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Drought, Other Factors Contribute To Larger Texas Wildfires

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DALLAS (CBSDFW.COM/AP) — Larger, more threatening wildfires are occurring at greater rates as Texas faces drought, development and changes in how land is used.

Texas A&M Forest Service Fire Chief Mark Stanford says Texas had 157,000 wildfires over a nine-year period ending in 2014. He says nearly 80-percent of those fires raged within 2 miles of a community.

Stanford says wildfires used to be a rural problem "and not really a threat to communities."

The latest danger erupted this month when the Hidden Pines fire in Bastrop County burned nearly 5,000 acres and destroyed 77 buildings, including 64 homes.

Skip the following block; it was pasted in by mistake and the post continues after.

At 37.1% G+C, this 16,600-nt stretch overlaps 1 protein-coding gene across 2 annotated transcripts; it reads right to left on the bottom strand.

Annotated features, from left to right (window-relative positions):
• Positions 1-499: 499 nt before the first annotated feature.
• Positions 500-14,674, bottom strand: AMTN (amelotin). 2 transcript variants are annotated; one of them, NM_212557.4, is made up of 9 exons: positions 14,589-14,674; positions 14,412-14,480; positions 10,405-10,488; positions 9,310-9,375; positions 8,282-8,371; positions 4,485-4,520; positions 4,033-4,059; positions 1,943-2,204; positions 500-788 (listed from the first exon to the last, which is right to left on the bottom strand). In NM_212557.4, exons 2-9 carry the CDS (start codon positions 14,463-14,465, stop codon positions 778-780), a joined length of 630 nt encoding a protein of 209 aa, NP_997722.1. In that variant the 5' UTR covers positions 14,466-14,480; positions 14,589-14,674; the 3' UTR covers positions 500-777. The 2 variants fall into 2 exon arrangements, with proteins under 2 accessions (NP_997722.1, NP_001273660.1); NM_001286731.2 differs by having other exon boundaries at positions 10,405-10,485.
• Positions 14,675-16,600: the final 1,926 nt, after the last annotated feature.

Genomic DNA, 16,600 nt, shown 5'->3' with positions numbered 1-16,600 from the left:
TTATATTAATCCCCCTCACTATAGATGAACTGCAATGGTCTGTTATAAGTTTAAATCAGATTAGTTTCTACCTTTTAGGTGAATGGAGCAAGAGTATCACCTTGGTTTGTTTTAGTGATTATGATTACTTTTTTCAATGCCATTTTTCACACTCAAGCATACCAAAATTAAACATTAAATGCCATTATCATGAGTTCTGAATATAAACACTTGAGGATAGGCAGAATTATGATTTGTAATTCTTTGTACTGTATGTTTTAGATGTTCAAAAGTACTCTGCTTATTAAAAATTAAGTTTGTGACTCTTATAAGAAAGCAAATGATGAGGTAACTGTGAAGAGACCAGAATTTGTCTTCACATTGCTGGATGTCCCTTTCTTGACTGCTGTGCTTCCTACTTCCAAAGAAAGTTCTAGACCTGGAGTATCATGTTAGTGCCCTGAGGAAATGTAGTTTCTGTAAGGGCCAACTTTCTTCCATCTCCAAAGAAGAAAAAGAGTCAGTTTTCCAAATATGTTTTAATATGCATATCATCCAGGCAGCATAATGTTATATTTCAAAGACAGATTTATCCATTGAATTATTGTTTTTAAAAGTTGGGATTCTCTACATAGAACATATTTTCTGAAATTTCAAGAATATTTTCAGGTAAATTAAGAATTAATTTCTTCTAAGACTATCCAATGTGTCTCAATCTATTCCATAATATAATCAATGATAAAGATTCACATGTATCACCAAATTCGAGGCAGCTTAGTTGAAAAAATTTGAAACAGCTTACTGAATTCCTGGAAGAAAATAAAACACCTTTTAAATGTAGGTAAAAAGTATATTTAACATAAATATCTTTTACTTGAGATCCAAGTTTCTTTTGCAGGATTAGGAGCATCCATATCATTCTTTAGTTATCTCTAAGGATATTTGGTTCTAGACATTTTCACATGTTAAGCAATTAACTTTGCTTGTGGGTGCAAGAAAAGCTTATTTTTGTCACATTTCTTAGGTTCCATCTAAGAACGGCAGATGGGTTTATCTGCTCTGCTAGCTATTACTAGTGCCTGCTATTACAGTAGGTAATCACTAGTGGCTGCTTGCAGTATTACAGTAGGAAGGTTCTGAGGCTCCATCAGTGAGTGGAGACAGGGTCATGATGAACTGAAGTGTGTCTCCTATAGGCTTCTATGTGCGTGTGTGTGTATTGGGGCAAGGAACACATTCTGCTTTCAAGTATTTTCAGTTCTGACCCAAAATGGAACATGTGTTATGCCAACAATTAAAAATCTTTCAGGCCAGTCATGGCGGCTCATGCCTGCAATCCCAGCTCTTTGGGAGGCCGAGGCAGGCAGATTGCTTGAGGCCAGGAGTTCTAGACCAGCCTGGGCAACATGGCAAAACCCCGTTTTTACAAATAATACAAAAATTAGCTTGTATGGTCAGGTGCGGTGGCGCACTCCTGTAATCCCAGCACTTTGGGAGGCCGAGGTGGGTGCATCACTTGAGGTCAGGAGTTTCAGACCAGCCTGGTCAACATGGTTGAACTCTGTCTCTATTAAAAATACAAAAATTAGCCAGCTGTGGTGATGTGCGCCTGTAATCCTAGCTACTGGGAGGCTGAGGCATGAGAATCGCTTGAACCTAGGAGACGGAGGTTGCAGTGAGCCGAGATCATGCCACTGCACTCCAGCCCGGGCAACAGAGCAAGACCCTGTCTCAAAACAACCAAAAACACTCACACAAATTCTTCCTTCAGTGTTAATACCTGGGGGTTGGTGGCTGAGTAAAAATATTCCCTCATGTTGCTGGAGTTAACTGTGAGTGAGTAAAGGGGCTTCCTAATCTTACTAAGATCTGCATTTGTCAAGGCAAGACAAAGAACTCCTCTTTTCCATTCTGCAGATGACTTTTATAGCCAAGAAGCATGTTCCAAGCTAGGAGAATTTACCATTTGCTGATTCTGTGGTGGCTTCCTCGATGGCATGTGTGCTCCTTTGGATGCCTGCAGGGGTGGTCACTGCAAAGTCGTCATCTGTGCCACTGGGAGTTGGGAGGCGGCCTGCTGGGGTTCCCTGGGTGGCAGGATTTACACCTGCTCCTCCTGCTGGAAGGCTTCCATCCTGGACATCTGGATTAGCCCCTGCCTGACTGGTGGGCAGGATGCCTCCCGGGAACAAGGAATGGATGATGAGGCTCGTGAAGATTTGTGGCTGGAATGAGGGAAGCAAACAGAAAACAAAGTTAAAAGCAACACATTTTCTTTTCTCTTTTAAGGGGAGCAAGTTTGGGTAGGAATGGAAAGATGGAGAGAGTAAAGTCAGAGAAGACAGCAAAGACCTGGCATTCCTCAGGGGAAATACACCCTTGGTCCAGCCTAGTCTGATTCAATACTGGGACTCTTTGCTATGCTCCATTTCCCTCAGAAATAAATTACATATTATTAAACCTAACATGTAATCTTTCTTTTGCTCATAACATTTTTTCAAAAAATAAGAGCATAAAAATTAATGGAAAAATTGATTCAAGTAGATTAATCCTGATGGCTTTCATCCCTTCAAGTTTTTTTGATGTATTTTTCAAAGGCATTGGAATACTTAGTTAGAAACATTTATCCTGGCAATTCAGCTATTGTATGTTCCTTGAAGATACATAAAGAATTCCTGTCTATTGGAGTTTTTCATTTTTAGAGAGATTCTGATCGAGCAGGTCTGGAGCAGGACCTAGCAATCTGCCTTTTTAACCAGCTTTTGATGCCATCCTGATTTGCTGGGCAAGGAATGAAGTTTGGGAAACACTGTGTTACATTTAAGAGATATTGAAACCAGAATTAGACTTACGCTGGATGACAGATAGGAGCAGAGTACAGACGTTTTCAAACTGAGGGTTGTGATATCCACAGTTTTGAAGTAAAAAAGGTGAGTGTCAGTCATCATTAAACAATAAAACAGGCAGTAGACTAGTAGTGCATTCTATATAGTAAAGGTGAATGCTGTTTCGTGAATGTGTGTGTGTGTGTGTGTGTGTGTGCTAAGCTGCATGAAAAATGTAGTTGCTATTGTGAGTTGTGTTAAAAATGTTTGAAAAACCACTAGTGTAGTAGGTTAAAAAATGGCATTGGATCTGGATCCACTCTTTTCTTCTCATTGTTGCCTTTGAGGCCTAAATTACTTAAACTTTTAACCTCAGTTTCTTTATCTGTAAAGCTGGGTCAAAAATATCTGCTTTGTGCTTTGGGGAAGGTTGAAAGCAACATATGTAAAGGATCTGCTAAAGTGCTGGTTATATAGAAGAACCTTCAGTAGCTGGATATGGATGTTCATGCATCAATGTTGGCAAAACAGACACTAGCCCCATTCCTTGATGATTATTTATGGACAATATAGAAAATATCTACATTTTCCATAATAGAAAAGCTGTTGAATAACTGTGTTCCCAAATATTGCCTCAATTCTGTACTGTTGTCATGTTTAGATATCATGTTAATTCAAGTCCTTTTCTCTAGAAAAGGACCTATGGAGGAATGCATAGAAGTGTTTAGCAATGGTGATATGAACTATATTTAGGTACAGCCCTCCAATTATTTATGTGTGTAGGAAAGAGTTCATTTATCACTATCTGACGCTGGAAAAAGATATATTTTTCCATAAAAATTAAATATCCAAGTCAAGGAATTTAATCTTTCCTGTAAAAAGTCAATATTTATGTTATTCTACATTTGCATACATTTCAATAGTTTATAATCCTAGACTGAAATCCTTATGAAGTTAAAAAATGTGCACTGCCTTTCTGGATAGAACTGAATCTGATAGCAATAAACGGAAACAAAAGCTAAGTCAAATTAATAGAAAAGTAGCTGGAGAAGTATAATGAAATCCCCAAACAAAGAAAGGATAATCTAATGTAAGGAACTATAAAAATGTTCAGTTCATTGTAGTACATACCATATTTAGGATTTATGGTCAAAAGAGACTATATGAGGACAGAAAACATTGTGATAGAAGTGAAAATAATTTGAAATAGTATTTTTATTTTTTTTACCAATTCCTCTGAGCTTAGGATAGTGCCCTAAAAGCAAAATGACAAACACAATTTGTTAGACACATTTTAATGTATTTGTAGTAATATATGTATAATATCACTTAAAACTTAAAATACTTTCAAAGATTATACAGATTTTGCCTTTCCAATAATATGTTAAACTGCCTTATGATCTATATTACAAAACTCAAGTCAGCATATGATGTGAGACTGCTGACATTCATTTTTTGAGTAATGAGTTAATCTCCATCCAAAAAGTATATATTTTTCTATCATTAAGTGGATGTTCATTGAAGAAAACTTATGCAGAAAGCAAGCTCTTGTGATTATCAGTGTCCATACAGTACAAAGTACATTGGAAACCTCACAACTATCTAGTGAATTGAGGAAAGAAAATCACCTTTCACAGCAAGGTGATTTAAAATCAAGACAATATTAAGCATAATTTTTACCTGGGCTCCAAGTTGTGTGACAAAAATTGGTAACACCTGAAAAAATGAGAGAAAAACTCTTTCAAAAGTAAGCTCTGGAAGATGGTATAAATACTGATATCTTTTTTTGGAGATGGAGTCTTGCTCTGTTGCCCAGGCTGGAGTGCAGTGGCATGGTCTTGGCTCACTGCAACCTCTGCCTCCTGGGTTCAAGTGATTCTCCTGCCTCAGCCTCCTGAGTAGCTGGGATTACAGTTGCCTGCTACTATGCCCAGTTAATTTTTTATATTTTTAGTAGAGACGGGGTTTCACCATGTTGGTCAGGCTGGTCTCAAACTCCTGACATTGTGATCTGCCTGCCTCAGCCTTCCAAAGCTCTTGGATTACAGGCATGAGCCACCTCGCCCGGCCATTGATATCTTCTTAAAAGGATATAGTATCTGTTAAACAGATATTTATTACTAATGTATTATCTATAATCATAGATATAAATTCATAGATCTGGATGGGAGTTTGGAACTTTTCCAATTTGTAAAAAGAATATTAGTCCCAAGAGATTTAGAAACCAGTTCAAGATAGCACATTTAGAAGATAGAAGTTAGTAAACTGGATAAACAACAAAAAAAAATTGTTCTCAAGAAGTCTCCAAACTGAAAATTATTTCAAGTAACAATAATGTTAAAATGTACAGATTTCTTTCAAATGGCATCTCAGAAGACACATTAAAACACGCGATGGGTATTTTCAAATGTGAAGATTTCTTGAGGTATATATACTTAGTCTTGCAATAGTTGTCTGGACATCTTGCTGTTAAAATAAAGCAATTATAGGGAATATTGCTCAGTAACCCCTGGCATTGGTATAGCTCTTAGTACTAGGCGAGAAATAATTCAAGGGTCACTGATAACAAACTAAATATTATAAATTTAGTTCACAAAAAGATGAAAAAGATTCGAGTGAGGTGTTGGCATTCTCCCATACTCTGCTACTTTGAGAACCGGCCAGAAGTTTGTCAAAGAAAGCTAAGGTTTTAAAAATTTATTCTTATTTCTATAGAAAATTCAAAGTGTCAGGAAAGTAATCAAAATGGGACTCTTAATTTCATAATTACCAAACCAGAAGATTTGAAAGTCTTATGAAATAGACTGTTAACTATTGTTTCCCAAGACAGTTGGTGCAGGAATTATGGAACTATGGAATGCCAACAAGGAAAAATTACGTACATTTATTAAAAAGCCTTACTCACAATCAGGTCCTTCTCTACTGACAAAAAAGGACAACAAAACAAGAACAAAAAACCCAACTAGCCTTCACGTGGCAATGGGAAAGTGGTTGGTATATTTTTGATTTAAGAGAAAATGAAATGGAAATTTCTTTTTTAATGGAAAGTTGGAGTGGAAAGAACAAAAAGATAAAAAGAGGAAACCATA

The threat of wildfires has a lot of North Texans looking for ways to prevent becoming the next victim. Collin County firefighters have recommended that residents report citizens violating the burn ban and to protect their property mow down the grass next to where you live.

The forest service responded to just one wildfire of at least 5,000 acres from 1985 to 2000, but in the last 15 years there have been fires of that size nearly every year.

(©2015 CBS Local Media, a division of CBS Radio Inc. All Rights Reserved. This material may not be published, broadcast, rewritten, or redistributed. The Associated Press contributed to this report.)

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